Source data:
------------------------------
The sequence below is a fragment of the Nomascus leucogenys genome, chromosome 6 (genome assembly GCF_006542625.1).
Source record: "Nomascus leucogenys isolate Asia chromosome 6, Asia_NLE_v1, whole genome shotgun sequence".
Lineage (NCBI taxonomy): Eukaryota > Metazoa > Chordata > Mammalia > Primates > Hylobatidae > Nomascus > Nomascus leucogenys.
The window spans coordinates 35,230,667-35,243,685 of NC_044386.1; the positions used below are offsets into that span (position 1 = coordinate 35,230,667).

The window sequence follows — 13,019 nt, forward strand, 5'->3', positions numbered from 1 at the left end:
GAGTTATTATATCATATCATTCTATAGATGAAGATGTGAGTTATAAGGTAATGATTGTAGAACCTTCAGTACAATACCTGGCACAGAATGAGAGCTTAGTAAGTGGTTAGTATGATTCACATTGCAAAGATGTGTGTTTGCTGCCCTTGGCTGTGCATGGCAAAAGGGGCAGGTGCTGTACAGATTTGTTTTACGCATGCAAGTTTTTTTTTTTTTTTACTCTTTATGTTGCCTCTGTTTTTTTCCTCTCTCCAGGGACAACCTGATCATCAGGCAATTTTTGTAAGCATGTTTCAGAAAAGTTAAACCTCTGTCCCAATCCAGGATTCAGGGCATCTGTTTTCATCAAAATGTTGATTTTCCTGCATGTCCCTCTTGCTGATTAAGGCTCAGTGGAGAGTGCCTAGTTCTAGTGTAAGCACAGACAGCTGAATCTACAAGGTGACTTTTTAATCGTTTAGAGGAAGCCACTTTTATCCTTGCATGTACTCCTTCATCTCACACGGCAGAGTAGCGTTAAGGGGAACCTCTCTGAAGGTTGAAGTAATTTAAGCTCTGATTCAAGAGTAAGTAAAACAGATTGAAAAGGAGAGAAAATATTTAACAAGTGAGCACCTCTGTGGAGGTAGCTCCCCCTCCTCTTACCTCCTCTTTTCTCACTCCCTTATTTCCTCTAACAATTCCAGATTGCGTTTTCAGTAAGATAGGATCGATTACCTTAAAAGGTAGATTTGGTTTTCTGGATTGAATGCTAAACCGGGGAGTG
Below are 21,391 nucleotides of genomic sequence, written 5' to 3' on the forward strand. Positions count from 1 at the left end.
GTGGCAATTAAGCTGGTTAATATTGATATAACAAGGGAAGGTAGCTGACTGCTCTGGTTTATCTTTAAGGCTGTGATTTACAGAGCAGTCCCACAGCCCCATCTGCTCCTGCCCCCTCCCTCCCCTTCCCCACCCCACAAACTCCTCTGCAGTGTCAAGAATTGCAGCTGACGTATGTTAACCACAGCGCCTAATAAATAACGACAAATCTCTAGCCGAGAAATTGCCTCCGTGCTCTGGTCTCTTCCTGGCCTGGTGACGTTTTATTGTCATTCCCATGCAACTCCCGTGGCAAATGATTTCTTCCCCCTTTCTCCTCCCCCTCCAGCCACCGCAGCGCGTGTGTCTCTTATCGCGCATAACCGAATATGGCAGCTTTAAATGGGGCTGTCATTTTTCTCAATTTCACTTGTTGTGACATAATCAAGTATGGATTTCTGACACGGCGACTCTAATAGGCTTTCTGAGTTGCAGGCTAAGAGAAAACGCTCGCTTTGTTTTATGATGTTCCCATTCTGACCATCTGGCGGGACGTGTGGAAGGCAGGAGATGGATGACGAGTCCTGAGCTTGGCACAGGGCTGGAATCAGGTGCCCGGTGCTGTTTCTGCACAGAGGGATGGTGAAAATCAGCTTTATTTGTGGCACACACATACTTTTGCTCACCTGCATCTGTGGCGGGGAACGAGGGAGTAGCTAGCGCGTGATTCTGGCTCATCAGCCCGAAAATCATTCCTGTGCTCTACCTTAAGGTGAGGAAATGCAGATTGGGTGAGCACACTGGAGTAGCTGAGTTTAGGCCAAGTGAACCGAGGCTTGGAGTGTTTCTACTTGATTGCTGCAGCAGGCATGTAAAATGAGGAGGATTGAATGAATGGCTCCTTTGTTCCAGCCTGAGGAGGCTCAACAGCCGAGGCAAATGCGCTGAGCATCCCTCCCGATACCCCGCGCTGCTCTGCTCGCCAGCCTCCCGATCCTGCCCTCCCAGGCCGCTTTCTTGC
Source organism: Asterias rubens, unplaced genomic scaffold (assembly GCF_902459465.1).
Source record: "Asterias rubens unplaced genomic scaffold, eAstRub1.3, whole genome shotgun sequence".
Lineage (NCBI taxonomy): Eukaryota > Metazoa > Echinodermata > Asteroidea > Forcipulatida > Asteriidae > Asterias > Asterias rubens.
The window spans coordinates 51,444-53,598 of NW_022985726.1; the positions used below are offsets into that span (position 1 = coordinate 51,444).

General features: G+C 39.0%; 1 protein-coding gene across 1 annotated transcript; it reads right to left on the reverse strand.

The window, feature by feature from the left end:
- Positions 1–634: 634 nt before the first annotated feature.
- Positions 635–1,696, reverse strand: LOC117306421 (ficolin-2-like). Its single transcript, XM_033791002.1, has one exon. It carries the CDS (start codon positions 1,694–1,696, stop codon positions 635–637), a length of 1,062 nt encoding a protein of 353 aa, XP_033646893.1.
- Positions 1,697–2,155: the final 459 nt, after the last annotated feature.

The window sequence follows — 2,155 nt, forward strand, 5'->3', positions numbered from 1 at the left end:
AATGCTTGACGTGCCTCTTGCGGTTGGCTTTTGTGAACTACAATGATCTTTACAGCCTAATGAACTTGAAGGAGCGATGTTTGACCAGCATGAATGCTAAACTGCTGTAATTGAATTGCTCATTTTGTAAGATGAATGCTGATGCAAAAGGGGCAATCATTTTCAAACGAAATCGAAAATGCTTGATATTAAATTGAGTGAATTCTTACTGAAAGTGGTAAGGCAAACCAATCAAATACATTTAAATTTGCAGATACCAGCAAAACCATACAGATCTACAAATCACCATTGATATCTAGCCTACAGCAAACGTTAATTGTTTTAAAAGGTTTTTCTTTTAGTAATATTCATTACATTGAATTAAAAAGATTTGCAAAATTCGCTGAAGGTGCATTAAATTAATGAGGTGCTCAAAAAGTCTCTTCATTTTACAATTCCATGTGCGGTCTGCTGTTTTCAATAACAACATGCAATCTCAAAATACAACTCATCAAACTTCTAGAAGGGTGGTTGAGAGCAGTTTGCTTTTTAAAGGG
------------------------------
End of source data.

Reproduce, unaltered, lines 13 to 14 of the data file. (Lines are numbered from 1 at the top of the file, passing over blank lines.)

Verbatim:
General features: G+C 39.0%; 1 protein-coding gene across 1 annotated transcript; it reads right to left on the reverse strand.

The window, feature by feature from the left end: